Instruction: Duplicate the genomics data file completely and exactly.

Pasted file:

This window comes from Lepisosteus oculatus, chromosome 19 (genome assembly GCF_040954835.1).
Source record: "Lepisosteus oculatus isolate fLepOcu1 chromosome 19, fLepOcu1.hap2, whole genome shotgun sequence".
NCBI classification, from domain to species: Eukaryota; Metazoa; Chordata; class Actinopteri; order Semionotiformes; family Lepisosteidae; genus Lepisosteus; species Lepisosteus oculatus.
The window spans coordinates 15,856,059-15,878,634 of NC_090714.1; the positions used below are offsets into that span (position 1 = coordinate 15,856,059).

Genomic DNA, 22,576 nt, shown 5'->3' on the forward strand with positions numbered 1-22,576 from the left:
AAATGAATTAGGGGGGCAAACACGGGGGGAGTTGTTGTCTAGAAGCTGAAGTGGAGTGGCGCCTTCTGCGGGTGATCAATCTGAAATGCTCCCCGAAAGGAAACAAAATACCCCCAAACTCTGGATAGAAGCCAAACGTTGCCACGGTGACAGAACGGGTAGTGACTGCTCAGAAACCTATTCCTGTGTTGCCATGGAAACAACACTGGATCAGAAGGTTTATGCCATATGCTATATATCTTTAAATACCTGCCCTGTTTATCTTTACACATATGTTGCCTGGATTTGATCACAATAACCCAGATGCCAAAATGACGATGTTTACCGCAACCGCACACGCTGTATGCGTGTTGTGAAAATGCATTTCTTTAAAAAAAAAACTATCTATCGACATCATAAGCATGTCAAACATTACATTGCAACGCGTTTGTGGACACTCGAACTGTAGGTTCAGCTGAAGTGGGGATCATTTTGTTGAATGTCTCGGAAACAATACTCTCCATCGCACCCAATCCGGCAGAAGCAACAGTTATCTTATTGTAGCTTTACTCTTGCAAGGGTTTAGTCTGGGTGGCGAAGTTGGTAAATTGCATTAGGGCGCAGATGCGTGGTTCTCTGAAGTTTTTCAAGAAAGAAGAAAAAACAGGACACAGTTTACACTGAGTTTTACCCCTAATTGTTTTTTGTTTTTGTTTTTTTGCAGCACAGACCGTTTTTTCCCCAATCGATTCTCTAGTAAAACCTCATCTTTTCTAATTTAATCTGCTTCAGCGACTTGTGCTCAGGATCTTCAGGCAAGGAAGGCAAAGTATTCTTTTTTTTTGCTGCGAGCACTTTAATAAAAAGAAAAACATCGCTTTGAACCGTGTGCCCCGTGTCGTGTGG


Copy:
This window comes from Lepisosteus oculatus, chromosome 19 (genome assembly GCF_040954835.1).
Source record: "Lepisosteus oculatus isolate fLepOcu1 chromosome 19, fLepOcu1.hap2, whole genome shotgun sequence".
NCBI classification, from domain to species: Eukaryota; Metazoa; Chordata; class Actinopteri; order Semionotiformes; family Lepisosteidae; genus Lepisosteus; species Lepisosteus oculatus.
The window spans coordinates 15,856,059-15,878,634 of NC_090714.1; the positions used below are offsets into that span (position 1 = coordinate 15,856,059).

Genomic DNA, 22,576 nt, shown 5'->3' on the forward strand with positions numbered 1-22,576 from the left:
AAATGAATTAGGGGGGCAAACACGGGGGGAGTTGTTGTCTAGAAGCTGAAGTGGAGTGGCGCCTTCTGCGGGTGATCAATCTGAAATGCTCCCCGAAAGGAAACAAAATACCCCCAAACTCTGGATAGAAGCCAAACGTTGCCACGGTGACAGAACGGGTAGTGACTGCTCAGAAACCTATTCCTGTGTTGCCATGGAAACAACACTGGATCAGAAGGTTTATGCCATATGCTATATATCTTTAAATACCTGCCCTGTTTATCTTTACACATATGTTGCCTGGATTTGATCACAATAACCCAGATGCCAAAATGACGATGTTTACCGCAACCGCACACGCTGTATGCGTGTTGTGAAAATGCATTTCTTTAAAAAAAAAACTATCTATCGACATCATAAGCATGTCAAACATTACATTGCAACGCGTTTGTGGACACTCGAACTGTAGGTTCAGCTGAAGTGGGGATCATTTTGTTGAATGTCTCGGAAACAATACTCTCCATCGCACCCAATCCGGCAGAAGCAACAGTTATCTTATTGTAGCTTTACTCTTGCAAGGGTTTAGTCTGGGTGGCGAAGTTGGTAAATTGCATTAGGGCGCAGATGCGTGGTTCTCTGAAGTTTTTCAAGAAAGAAGAAAAAACAGGACACAGTTTACACTGAGTTTTACCCCTAATTGTTTTTTGTTTTTGTTTTTTTGCAGCACAGACCGTTTTTTCCCCAATCGATTCTCTAGTAAAACCTCATCTTTTCTAATTTAATCTGCTTCAGCGACTTGTGCTCAGGATCTTCAGGCAAGGAAGGCAAAGTATTCTTTTTTTTTGCTGCGAGCACTTTAATAAAAAGAAAAACATCGCTTTGAACCGTGTGCCCCGTGTCGTGTGG